Adapting exercise selection to performance, effort and self-esteem

Juliet Okpo, Judith Masthoff, Matt Dennis, Nigel Beacham

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Adapting to learner characteristics is essential when selecting exercises for learners in an intelligent tutoring system. This paper investigates how humans adapt next exercise selection (in particular difficulty level) to learner personality, invested mental effort, and performance to inspire an adaptive exercise selection algorithm. First, the paper describes the investigations to produce validated materials for the main studies, namely the creation and validation of self-esteem personality stories, mental effort statements, and mathematical exercises with varying levels of difficulty. Next, through empirical studies, we investigate the impact on exercise selection of learner's self-esteem (low versus high self-esteem) and effort (minimal, little, moderate, much, and all possible effort). Three studies investigate this for learners who had different performances on a previous exercise: just passing, just failing, and performed well. Participants considered a fictional learner with a certain performance, self-esteem and effort, and selected the difficulty level of the next mathematical exercise. We found that self-esteem, mental effort, and performance all impacted the difficulty level of the exercises selected for learners. Finally, using the results from the studies, we propose an algorithm that selects exercises with varying difficulty levels adapted to learner characteristics.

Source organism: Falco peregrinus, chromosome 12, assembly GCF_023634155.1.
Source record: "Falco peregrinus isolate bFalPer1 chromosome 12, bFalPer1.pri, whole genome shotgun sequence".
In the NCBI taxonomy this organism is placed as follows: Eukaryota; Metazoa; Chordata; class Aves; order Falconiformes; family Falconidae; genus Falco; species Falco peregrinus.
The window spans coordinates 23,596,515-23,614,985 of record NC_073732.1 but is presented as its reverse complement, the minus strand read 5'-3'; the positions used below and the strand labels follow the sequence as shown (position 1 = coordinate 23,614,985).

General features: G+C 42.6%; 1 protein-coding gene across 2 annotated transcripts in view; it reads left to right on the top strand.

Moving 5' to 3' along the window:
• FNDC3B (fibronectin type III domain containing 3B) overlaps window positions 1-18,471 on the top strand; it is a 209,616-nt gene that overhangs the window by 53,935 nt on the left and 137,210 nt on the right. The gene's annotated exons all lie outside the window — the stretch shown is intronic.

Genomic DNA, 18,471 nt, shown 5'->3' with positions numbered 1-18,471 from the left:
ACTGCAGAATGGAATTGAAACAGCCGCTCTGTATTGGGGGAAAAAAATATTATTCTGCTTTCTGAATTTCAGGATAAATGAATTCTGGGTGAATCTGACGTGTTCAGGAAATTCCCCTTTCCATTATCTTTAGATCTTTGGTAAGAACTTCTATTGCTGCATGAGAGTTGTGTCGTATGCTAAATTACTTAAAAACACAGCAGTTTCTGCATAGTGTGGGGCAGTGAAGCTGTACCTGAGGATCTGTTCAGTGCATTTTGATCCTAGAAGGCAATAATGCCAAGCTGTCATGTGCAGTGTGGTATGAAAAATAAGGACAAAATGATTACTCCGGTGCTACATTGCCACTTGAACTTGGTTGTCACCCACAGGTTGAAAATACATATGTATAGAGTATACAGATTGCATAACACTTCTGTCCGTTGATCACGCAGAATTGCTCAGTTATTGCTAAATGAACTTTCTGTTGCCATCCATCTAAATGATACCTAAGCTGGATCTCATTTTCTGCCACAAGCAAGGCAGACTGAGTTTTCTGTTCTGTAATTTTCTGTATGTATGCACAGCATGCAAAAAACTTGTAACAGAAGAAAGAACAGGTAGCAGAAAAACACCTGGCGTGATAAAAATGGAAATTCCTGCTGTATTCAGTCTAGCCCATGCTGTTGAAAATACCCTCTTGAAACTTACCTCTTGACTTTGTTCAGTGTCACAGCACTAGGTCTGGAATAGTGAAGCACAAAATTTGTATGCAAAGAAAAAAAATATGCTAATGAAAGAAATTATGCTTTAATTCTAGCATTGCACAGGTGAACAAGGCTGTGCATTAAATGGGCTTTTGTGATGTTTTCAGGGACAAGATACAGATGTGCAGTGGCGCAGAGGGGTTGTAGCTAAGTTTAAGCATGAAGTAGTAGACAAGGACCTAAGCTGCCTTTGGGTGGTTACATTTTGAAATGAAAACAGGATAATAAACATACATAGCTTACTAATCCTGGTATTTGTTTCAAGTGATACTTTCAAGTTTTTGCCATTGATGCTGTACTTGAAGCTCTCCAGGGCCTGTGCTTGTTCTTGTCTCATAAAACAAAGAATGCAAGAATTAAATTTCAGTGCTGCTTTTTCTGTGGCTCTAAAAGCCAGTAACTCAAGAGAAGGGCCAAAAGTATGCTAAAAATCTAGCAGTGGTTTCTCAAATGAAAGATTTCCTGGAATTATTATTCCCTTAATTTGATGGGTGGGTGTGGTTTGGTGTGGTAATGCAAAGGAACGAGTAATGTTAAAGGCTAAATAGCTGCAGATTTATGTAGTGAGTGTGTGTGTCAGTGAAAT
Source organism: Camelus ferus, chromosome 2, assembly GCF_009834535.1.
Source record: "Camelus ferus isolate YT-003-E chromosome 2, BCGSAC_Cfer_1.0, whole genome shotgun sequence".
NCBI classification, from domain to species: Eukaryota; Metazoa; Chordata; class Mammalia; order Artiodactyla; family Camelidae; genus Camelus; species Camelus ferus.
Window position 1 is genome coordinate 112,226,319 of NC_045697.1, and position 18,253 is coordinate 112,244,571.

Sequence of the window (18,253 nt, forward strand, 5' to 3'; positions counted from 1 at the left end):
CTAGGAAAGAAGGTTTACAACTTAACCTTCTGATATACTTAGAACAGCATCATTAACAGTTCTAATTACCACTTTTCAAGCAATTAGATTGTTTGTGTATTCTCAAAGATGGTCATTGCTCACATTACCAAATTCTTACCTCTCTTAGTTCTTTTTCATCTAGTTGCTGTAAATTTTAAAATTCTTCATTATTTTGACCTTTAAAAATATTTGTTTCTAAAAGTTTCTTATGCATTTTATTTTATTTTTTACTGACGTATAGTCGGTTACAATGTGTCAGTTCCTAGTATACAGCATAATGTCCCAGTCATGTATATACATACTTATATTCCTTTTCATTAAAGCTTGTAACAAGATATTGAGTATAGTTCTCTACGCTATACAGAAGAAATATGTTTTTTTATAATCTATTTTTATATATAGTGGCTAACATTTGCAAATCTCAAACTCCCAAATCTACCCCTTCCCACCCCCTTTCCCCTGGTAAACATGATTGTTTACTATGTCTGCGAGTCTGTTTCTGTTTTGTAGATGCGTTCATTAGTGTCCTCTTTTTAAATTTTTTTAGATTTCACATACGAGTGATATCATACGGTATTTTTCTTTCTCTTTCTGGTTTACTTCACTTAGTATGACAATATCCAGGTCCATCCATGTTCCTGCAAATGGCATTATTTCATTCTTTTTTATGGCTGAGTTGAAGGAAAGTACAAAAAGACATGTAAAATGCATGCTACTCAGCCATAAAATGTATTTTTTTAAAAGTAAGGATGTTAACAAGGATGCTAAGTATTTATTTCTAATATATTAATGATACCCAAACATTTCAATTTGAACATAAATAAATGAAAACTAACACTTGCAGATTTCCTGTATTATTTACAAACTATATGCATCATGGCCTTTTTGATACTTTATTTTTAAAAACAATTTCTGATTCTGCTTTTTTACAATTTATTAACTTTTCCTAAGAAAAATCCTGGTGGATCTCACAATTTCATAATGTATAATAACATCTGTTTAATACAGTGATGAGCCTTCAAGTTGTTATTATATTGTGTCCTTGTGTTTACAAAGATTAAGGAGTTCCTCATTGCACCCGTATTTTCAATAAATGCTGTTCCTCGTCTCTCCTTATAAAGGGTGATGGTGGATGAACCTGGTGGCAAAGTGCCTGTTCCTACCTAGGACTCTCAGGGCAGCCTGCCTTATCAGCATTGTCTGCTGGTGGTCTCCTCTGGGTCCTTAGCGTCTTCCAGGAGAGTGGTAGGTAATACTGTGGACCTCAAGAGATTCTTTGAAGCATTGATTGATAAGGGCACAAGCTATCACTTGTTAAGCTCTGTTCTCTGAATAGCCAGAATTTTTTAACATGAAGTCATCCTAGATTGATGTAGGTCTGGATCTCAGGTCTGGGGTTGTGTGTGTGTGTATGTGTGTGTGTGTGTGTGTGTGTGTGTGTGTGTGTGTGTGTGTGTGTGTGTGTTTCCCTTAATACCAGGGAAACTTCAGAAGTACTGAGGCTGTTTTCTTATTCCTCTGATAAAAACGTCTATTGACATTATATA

Original languageEnglish
Pages (from-to)193-227
Number of pages35
JournalNew Review of Hypermedia and Multimedia
Issue number3
Early online date21 Jun 2018
Publication statusPublished - Oct 2018


  • exercise selection
  • adaptation
  • personality
  • self-esteem
  • mental effort
  • performance
  • cognitive efficiency


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